Stop me if you've heard this before. A high-flying online company, suddenly flush with cash, goes on a buying spree to make itself "relevant" beyond its already-large core user base. Years later, the acquisitions turn out to be only so much wasted money, and the company has to admit that it simply hasn't bought needed growth in a fiercely competitive connected world. This isn't yet Yahoo!'s fate -- it's far too early to tell -- but, based on the ample history of Internet-company acquisitions, it seems more likely than not to expect its recent moves to prove more trouble (and more money) than they're worth.
But does that mean Yahoo! stock isn't worth your time today? It might be -- if you know where to look.
A history of bad decisions
It's not hard to find examples of Yahoo!'s poor acquisitive decision-making. Heck, there's a whole Wikipedia page devoted to the company's buyouts. Here are some of the more egregious examples:
- Mark Cuban's Broadcast.com, bought for $5.7 billion in 1999.
- GeoCities, bought for $3.6 billion in 1999.
- Hotjobs.com, bought for about $440 million in 2002.
- Inktomi, bought for $235 million in 2002.
- Musicmatch Jukebox, bought for $160 million in 2004
- Flickr, bought for $35 million in 2005.
- Del.ici.ous, bought for about $30 million in 2005.
These are just some of the more well-known early failures. Broadcast.com, GeoCities, Hotjobs, Inktomi, and Musicmatch are all effectively dead now, having been shut down, resold, or otherwise disposed of. Flickr and del.ici.ous are both also-rans in their categories -- the image-hosting category has a tremendous array of options that are led at the moment by Facebook's Instagram, and by Pinterest, and del.ici.ous was only a proto-Reddit, which is like saying that Yahoo! is a proto-Google. It's just not at the same level, and isn't likely to ever be.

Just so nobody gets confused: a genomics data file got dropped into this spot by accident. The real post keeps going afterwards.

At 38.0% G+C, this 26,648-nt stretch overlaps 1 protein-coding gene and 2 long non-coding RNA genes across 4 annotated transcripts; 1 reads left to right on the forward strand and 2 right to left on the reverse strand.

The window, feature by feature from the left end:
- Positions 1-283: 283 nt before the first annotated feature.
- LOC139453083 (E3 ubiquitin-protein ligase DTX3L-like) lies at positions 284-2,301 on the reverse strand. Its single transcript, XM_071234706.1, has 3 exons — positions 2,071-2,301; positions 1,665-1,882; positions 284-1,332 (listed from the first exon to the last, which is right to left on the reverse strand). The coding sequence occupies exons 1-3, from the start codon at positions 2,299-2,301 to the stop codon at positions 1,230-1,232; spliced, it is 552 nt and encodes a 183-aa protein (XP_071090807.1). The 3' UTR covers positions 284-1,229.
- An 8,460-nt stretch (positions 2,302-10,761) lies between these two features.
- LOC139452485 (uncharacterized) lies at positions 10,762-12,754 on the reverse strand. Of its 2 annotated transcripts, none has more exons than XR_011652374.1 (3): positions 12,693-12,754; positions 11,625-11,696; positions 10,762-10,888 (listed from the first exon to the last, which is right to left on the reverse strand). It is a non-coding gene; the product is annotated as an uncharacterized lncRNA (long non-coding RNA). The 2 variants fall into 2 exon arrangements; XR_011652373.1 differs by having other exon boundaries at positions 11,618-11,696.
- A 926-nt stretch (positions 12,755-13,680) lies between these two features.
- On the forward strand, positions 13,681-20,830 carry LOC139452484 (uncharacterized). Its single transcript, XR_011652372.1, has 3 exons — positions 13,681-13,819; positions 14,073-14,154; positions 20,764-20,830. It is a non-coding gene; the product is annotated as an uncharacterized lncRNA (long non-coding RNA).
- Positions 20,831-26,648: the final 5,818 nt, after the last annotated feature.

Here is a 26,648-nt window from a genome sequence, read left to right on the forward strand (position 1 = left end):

This might not seem fair to Yahoo!, which didn't have superstar ex-Google executive Marissa Mayer to head it up during its old buying sprees. But the online world is littered with bad acquisitions made by companies blessed with more cash than common sense. AOL blew through billions upon billions during its heyday, acquiring Mapquest and Netscape before merging with Time Warner in a truly disastrous wreck of shareholder value. Microsoft wrote off all of its multibillion-dollar purchase of aQuantive, which was meant to place it on better footing with Google in search ads. Even News Corp got in on the silliness when it bought Myspace for over $500 million. Companies that have tried to buy their way into new online media service markets (or just into greater market share) have fallen on their faces again and again and again.
So what's different at Yahoo!? Well, so far in Mayer's tenure, there have been 11 acquisitions. Yahoo! made some waves with its $30 million acquisition of Summly, which uses technology built by the company behind Apple's Siri to summarize news articles. Summly is now referred to as "Yahoo!'s Siri," which is somewhat ignominious considering the decidedly underwhelming impact that Siri has actually had on the Apple user experience. Summly itself was barely used before its acquisition, which was, in part, designed to bring its 17-year-old British founder (who built neither the app nor the underlying technology himself ) onboard as "talent" ... after he finishes high school. It's a strange acquisition, but maybe its big Tumblr buyout will make a bit more sense on the bottom line.
But why would it? Tumblr is a blog platform -- the 2013 equivalent of GeoCities, where everyone with an opinion or a desire to overshare can broadcast his or her intimate thoughts to a largely indifferent world. Mayer can promise not to screw it up all she likes, but the sad fact is that the half-life of personal sharing platforms is remarkably short. Tumblr's monetization strategy is unclear and uncertain -- more ads would likely alienate users who feel like their Tumblr pages are "personal," and charging brands to use the site is just as likely to see many brand strategists switch to one of many alternative blogging platforms.
Is it worth buying the second banana?
Tumblr is not the sum of Yahoo!'s potential, and it's not fair to focus solely on that aspect of a wide-ranging online content purveyor. But when you look at the numbers on hand, there's really not much reason to get excited about Yahoo! stock today:
Faithful Yahoo! watchers know that the big bump in net income came from Yahoo!'s sale of part of its Alibaba stake last year, which gave the company the war chest it used to go out and make all those recent acquisitions. Yet, Yahoo! wound up getting little net benefit from that sale; as you can see in the company's free cash flow line -- nearly all of the after-tax gain from the Alibaba sale ($3.65 billion) flowed back to shareholders, primarily through share repurchases.